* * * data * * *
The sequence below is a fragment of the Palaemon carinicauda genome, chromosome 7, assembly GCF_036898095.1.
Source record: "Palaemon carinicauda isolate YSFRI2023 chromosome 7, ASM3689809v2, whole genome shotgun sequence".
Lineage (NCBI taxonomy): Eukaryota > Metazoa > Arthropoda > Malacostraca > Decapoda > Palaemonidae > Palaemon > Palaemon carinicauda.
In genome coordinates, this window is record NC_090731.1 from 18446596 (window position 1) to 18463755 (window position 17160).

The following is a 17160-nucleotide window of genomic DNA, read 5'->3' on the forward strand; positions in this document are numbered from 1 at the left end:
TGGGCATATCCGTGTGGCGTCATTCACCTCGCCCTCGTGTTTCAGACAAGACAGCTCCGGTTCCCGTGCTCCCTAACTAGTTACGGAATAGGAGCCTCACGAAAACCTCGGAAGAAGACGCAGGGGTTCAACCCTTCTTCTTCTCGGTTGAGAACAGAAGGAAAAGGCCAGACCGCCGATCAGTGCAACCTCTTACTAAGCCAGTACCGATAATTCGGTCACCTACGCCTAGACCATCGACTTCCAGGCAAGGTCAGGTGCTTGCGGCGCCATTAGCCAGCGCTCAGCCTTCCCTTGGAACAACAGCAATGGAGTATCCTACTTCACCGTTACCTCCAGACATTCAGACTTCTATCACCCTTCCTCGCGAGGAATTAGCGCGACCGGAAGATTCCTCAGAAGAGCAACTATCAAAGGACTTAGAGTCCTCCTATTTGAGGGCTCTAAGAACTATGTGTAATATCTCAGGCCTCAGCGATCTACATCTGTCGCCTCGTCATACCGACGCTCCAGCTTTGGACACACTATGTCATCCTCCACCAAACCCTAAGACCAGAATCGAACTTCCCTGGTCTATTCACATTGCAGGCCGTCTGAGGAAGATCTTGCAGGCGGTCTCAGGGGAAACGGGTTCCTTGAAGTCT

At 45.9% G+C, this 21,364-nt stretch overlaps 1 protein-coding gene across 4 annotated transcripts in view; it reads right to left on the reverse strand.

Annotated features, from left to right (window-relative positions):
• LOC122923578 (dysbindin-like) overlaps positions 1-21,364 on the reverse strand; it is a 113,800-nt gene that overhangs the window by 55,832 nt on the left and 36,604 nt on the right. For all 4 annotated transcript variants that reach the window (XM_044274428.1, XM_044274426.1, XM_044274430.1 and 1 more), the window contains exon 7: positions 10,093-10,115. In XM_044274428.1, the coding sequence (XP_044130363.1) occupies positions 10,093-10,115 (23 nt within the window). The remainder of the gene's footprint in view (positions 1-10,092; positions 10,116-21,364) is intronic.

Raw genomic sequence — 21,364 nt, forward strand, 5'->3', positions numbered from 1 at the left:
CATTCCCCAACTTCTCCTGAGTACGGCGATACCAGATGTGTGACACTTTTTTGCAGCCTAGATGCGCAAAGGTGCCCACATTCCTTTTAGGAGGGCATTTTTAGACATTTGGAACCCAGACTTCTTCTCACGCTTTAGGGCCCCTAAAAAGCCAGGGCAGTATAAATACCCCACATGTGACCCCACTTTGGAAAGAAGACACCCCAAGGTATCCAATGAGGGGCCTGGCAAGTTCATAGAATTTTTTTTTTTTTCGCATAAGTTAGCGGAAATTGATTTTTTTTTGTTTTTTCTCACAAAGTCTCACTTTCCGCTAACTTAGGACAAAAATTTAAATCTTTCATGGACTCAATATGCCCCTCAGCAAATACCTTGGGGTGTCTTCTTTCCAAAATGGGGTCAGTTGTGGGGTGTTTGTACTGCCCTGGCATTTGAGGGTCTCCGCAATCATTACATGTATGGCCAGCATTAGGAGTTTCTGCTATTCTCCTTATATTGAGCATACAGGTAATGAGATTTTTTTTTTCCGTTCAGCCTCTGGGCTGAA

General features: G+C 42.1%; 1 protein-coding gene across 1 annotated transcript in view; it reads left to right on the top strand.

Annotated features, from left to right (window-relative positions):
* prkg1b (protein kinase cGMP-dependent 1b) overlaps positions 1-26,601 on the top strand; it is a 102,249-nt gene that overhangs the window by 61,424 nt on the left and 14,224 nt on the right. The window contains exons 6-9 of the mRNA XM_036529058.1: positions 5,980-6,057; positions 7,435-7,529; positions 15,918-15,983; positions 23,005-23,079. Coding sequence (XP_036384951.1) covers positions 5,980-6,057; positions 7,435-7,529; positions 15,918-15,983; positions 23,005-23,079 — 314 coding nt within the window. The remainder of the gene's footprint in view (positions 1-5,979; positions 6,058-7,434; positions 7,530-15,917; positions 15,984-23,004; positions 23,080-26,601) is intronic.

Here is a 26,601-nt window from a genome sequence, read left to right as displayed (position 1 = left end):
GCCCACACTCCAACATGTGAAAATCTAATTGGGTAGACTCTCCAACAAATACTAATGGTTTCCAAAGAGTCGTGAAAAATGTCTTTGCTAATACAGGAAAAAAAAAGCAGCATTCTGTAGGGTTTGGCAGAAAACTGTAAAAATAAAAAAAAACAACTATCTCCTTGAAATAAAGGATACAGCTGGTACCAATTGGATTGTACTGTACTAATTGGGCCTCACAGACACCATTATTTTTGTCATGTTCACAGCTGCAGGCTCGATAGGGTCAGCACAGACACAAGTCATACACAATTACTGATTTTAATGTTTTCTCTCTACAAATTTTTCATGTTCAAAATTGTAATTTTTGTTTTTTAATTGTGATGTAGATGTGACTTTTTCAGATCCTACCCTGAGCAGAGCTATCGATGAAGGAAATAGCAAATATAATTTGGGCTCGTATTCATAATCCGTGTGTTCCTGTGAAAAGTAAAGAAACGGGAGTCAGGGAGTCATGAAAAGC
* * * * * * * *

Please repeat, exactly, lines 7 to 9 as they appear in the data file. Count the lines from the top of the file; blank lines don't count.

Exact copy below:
At 45.9% G+C, this 21,364-nt stretch overlaps 1 protein-coding gene across 4 annotated transcripts in view; it reads right to left on the reverse strand.

Annotated features, from left to right (window-relative positions):
• LOC122923578 (dysbindin-like) overlaps positions 1-21,364 on the reverse strand; it is a 113,800-nt gene that overhangs the window by 55,832 nt on the left and 36,604 nt on the right. For all 4 annotated transcript variants that reach the window (XM_044274428.1, XM_044274426.1, XM_044274430.1 and 1 more), the window contains exon 7: positions 10,093-10,115. In XM_044274428.1, the coding sequence (XP_044130363.1) occupies positions 10,093-10,115 (23 nt within the window). The remainder of the gene's footprint in view (positions 1-10,092; positions 10,116-21,364) is intronic.